For those of you following the development of the “virtual water” concept, which could help us accurately value goods on the international market, address food security in arid regions, and foster global cooperation, Vaclav Smil of the University of Manitoba provides useful commentary in “Water News: Bad, Good and Virtual,” his article in the current issue of American Scientist (subscription required). Like other water experts, Smil touts the potential of desalination and virtual water to change the way we address today’s water challenges (see my recent post on a Scientific American article by Harvard professor Peter Rogers), but he also argues that if we truly want to reduce our water use, we will have to adopt “rational food production” and “sensible carnivory.”
Smil defines virtual water as “all freshwater required for [the production of] a crop or an animal foodstuff in the place of its origin” and recognizes it as a valuable accounting tool. Yet he also believes that Americans and other affluent consumers must adopt two additional practices if we truly wish to change the way we use and manage our water resources. The first is rational food production; for instance, the United States currently produces approximately 45 percent more food than is needed by its population. The second is sensible carnivory; Smil calculates that if Americans reduced beef, pork, and poultry consumption by a third, they could save a total of 120-140 cubic kilometers of virtual water over the course of a year (equivalent to the amount of virtual water used to make 15 billion leather shoes).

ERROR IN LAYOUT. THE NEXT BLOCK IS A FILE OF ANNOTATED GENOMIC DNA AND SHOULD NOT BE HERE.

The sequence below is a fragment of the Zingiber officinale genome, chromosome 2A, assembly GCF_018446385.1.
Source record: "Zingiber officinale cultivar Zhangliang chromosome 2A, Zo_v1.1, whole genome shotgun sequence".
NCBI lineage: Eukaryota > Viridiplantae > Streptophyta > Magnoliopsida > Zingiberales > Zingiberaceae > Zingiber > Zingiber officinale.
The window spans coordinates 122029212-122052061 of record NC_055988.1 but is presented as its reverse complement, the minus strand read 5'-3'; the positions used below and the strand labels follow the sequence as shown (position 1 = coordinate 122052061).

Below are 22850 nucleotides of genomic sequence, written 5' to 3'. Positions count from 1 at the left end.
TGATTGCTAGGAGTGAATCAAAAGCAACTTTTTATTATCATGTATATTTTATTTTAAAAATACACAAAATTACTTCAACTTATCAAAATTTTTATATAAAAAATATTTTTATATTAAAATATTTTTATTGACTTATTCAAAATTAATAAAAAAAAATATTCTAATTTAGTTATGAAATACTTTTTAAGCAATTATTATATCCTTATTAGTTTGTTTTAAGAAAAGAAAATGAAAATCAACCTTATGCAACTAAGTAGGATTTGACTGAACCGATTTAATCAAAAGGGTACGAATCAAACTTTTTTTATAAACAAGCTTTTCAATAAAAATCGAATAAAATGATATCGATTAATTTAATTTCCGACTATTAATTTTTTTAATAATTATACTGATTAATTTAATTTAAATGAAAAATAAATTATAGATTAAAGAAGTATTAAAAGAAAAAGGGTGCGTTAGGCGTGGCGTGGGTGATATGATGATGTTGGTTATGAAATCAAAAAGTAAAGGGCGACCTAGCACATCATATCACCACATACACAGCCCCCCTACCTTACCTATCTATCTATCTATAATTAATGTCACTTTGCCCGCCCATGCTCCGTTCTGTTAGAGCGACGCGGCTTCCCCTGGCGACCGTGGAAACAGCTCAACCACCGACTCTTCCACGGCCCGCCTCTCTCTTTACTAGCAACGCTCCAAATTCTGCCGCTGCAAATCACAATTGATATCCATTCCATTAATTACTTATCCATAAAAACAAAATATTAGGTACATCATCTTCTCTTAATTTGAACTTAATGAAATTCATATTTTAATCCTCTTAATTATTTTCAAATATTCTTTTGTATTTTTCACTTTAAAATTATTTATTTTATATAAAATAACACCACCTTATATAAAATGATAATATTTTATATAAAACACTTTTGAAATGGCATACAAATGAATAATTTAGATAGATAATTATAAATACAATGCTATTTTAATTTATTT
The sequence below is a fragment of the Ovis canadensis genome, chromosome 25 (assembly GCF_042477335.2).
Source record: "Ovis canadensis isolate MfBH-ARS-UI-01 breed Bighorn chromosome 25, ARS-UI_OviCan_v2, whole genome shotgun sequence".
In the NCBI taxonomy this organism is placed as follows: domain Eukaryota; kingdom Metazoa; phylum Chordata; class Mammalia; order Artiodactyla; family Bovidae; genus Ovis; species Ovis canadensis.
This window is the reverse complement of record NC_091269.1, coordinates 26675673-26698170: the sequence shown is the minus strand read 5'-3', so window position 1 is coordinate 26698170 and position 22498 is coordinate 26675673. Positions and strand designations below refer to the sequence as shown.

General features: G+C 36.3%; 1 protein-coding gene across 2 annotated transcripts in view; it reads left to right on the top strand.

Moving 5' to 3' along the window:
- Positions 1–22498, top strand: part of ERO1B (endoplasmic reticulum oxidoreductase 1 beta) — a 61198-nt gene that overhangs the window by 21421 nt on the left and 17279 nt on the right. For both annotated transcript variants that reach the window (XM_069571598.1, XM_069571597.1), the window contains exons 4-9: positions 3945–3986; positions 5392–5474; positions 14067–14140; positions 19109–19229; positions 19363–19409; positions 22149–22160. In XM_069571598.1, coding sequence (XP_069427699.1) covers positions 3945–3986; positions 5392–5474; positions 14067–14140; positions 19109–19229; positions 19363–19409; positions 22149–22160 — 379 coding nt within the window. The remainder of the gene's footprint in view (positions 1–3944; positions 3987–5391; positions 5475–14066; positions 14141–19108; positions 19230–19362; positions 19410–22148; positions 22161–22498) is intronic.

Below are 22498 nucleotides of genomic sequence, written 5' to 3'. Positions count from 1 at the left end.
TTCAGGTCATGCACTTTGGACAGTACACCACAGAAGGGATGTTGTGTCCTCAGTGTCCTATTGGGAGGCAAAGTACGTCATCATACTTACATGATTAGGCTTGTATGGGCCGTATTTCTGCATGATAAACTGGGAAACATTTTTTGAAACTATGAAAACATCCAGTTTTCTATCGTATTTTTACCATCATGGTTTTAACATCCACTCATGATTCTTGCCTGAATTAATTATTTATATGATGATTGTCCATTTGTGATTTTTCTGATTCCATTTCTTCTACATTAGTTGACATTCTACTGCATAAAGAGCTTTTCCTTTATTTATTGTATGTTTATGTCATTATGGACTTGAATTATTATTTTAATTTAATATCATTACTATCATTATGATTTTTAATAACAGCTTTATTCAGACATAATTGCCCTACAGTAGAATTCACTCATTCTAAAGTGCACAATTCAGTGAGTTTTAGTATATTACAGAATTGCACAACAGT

For those who desire a more technical understanding of the concept, the article also goes into detail as to why some crops require more water, why the virtual water costs of dairy and meat products are so high, and why the amount of water saved by importing virtual water depends on the conditions in both the importing and exporting countries.
Photo: Men plowing fields in Mali. Virtual water would encourage arid countries like Mali to import food and devote their scarce water resources to other uses. Courtesy of Curt Carnemark / World Bank.